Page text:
I'll guess it's the fault of the last one to fill (over-fill) the brake fluid reservoir, or adjust (mis-adjust) the free play in the brake pedal.

pete roper
09-06-2011, 08:02 PM
The problem is almost certainly down to a poorly adjusted actuator rod between the master cylinder and the brake lever. If this is adjusted so there is insufficient travel for the piston in the master cylinder to fully extend when the brake is not applied the piston will obscure the bleed back hole that allows not only for the system to prime as the pads wear but also to allow fluid to return to the reservoir when the brake is released. If it can't do this the brake effectively becomes a 'Closed' system. Brakes work by changing the kinetic energy of the bike and its rider travelling along into heat. Some of this heat will be in the disc and will be dissipated by radiation, conduction and convection to the aie and the wheel but some of it will be transfered to the pads and thence the caliper. As the caliper heats the fluid will expand. If it can't bleed back to the reservoir the only thing it can do is 'Move' the next moveable bit which will be the pistons in the caliper. This will push the pads onto the disc creating more heat and the whole thing becomes a viscious cycle.

On most bikes the dragging rear brake will become immediately apparent. with something as powerful as an RSV-4 though its quite likely that it will be overlooked as the rider, not suspecting anything is wrong, may simply keep opening the throttle and overwhelming the brake. On a long, sraight boring road I can see that happening but if you were pushing on in the twisties it should become immediately apparent as soon as you hop off the gas! Most likely the rear wheel would lock up!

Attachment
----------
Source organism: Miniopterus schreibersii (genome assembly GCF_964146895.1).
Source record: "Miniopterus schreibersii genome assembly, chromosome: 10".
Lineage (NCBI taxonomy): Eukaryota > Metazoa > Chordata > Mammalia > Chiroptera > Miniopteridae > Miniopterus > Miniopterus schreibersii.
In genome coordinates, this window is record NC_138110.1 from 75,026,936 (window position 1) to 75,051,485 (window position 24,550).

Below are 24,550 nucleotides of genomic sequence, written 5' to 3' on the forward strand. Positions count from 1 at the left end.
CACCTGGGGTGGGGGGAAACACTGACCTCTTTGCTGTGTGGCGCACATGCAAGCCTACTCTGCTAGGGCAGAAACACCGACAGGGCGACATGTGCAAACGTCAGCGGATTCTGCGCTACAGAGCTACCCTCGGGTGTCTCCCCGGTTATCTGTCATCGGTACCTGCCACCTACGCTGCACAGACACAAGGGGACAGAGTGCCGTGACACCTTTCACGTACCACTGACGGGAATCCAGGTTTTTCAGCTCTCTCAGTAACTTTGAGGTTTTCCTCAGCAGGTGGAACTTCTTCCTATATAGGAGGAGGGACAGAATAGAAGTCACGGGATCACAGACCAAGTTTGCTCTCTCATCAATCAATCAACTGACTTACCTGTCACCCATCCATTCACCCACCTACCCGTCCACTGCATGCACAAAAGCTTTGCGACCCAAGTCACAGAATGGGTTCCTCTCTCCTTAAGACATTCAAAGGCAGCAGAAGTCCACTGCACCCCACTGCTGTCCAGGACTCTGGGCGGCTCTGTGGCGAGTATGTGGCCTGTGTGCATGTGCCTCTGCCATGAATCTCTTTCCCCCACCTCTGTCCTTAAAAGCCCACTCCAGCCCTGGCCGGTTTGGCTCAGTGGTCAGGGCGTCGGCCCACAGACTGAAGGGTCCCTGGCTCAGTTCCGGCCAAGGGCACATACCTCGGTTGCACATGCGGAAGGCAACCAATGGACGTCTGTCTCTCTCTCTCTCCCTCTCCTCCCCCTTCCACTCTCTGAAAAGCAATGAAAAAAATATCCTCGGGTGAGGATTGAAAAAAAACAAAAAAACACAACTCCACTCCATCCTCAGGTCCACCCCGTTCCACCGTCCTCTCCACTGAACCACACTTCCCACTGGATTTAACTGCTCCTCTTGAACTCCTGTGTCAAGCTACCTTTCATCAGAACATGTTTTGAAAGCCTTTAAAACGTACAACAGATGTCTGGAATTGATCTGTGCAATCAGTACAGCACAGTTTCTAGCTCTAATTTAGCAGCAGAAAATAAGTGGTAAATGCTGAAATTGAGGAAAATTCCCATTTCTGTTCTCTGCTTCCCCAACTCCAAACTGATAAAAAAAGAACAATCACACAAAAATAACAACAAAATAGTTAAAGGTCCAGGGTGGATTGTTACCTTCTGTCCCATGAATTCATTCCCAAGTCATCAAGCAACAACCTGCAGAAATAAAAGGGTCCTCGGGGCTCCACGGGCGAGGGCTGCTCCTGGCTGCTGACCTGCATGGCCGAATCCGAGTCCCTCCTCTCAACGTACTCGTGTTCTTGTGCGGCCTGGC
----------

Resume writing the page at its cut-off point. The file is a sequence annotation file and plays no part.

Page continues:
The rear brake is a pretty useless stopping device. it's main purpose is to settle the bike approaching corners and to allow you to steer when you're in them. Because I don't ride hard much any more I rarely use the back brake! I think I've got the original pads in the back of the Griso and its done 50,000kms!!!:D

Before you simply replace the brake line? Check and adjust your actuator rod and pedal position for the barke and, btw, I'd be VERY surprised if the disc wasn't scrap!


09-07-2011, 07:17 AM

Thanks for all the insight I will be sure to check these things to ensure this does not happen again. I will post in a days or so when i am putting on new line and let you all know my findings.

Thanks again

09-13-2011, 09:33 PM
new brake line and pads showed up today! I adjusted pedal a little bit and bleed the caliper, what a bitch!!!! about 40 min but now its done. I also checked rotor with caliper bolt ran in just rubbing and it seamed to be fine. not sure why this happened but all is good now.

09-13-2011, 10:00 PM
just to let you know my brake pivot bolt backed out on mine causing the brake to drag, i caught it in time as not to do any damage

09-14-2011, 01:28 PM
Are you talking about the brake pivot bolt on the caliper?


just to let you know my brake pivot bolt backed out on mine causing the brake to drag, i caught it in time as not to do any damage

09-15-2011, 11:57 AM
Are you talking about the brake pivot bolt on the caliper?


yes that is correct

09-18-2011, 12:24 PM

yes that is correct